Key political risks to watch in Kazakhstan

ALMATY Aug 1 (Reuters) - Kazakhstan's veteran leader was easily re-elected in April to lead Central Asia's largest economy until 2016, but his brief trip abroad for medical reasons in July reignited an old concern -- who will succeed him?


President Nursultan Nazarbayev won 95.6 percent of the vote by pledging stability and economic growth in the mainly Muslim country of 16.4 million people, where the echo of popular revolts across the Arab world is almost inaudible.


Nazarbayev, 71, has ruled Kazakhstan since 1989, two years before independence from the Soviet Union.


Many investors, who have poured more than $120 billion into Kazakhstan since independence, rate the absence of a clear successor as the biggest threat to stability in the vast, oil-rich nation, the world's 9th-largest by area.


Kazakhstan, the world's largest uranium miner and home to the biggest oil discovery in more than 40 years, is seeking a further $100 billion in foreign investment over the next decade.


Below is a list of key political risks in Kazakhstan:




Nazarbayev, who can run for president an unlimited number of times, enjoys absolute power. Public criticism of the president is taboo and there are no opposition members of parliament.


The president, a member of the last Soviet Communist Party Politburo, is genuinely popular. Many credit him with annual economic growth averaging around 8 percent over the last decade.


Per capita gross domestic product, at more than $9,000, has risen twelve-fold since 1994.


In his annual state-of-the-nation speech on Jan. 28, Nazarbayev said he planned to remain president as long as his health and his people permitted.

But an unsourced report in a German tabloid in July that Nazarbayev underwent prostate surgery in Hamburg reminded foreign investors of the biggest uncertainty threatening their business in Kazakhstan: who could eventually succeed him?


As long as he is in power, Nazarbayev will quell a behind-the-scenes struggle for influence and is likely to use his next term in office to groom an eventual successor.

Nazarbayev, a former steelworker, has three daughters but no sons who might make obvious succession candidates.


What to watch:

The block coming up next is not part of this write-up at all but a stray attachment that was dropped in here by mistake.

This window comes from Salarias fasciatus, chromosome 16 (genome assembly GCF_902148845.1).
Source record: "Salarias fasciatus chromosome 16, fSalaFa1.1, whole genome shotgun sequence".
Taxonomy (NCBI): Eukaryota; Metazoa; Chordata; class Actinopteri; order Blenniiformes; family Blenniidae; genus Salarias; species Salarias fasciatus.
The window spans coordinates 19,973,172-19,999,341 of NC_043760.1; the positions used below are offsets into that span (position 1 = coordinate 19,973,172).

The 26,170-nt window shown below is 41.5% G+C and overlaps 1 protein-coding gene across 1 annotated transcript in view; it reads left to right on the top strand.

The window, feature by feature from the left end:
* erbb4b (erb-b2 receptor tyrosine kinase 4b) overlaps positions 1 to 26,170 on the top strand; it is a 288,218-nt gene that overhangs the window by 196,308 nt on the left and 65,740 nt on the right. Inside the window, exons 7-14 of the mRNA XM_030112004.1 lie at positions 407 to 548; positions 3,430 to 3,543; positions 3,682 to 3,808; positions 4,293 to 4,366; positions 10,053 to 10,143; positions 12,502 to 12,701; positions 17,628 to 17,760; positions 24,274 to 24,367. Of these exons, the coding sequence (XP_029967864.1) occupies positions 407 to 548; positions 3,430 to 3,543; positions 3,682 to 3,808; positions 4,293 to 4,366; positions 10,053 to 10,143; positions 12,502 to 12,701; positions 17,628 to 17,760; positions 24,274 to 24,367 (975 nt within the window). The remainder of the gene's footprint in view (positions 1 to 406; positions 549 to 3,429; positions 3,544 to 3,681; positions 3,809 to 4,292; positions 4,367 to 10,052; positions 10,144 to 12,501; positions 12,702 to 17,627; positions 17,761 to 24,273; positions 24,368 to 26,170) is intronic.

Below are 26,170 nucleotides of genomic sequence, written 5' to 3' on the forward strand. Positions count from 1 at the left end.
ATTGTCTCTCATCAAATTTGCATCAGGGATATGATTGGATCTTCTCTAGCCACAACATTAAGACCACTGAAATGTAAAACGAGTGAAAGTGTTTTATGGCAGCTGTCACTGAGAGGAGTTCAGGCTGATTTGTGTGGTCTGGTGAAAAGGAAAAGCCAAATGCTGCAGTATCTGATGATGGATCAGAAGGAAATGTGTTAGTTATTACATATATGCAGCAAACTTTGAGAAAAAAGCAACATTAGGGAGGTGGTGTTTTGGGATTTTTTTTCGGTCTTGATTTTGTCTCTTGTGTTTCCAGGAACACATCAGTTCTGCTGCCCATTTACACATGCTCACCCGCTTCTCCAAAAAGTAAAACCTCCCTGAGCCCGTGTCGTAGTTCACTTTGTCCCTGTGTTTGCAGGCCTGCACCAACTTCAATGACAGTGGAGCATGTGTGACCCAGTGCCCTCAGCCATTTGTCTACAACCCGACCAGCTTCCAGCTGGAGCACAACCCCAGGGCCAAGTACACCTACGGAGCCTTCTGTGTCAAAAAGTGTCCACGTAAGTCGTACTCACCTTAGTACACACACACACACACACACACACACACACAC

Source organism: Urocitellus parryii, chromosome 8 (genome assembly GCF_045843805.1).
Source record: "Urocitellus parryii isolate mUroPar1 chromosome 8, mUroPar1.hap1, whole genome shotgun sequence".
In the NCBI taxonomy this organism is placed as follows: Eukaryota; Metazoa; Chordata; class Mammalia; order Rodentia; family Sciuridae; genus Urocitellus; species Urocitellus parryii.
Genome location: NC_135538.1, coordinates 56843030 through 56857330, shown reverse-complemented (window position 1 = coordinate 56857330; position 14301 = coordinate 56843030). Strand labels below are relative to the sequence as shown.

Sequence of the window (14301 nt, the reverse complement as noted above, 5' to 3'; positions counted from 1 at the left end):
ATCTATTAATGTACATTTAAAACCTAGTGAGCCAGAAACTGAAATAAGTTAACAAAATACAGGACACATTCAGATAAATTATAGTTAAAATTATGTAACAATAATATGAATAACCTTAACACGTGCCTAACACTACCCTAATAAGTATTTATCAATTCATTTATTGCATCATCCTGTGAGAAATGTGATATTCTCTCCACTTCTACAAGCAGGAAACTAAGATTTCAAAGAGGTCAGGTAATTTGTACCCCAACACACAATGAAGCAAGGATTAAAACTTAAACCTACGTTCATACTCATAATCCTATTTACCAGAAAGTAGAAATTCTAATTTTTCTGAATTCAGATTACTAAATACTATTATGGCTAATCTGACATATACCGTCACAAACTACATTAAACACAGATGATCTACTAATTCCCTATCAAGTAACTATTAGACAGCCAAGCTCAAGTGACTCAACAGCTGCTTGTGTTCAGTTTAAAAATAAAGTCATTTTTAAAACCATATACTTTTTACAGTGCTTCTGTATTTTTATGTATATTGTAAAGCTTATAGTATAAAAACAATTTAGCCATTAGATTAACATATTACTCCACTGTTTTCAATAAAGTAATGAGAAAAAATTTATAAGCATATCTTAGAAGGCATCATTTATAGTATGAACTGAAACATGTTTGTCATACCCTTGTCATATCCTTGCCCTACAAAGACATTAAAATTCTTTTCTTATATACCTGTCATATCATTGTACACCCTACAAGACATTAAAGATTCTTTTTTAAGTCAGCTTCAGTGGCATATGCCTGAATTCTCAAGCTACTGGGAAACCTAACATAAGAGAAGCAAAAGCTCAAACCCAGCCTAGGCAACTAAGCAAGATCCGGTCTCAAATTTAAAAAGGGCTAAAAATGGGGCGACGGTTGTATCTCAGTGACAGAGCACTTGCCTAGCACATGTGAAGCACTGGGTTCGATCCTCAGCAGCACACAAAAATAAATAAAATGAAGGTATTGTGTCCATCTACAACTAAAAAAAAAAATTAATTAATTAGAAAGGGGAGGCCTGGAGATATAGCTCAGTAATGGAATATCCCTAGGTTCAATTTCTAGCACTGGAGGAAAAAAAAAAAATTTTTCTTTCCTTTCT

-- Nazarbayev's health. He appears regularly in public around the country, but any prolonged absence, or less frequent appearances, might signal something is wrong.


-- The emergence of a possible successor. Increased responsibility for members of his inner circle might reveal his favourites. Analysts say possible successors include:


* Timur Kulibayev, his son-in-law, who was appointed head of sovereign wealth fund Samruk-Kazyna after the election. He also chairs several large state firms, including energy giant KazMunaiGas, uranium miner Kazatomprom and rail monopoly Kazakhstan Temir Zholy;


* Karim Masimov, reappointed prime minister shortly after Nazarbayev's re-election. A gifted linguist, he is widely respected by investors but prefers to stay in Nazarbayev's shadow tackling exclusively economic issues;


* Kasym-Zhomart Tokayev, former speaker of the Senate, who was appointed by the United Nations in March as director-general of the U.N. office in Geneva;

* Imangali Tasmagambetov, mayor of Astana, the futuristic capital that has grown under Nazarbayev's close supervision;


* Kairat Mami, formerly prosecutor-general, was appointed speaker of the Senate on April 15. He would automatically assume presidential powers for the remainder of an existing term in the event of Nazarbayev's death.


* Two aides to Nazarbayev have said the president might choose to wait for the "Bolashak generation" -- thousands of Kazakhs whom Nazarbayev has sponsored to study abroad -- to emerge as the next political elite;




Some of the president's closest associates are in their 70s and younger associates are jostling for position.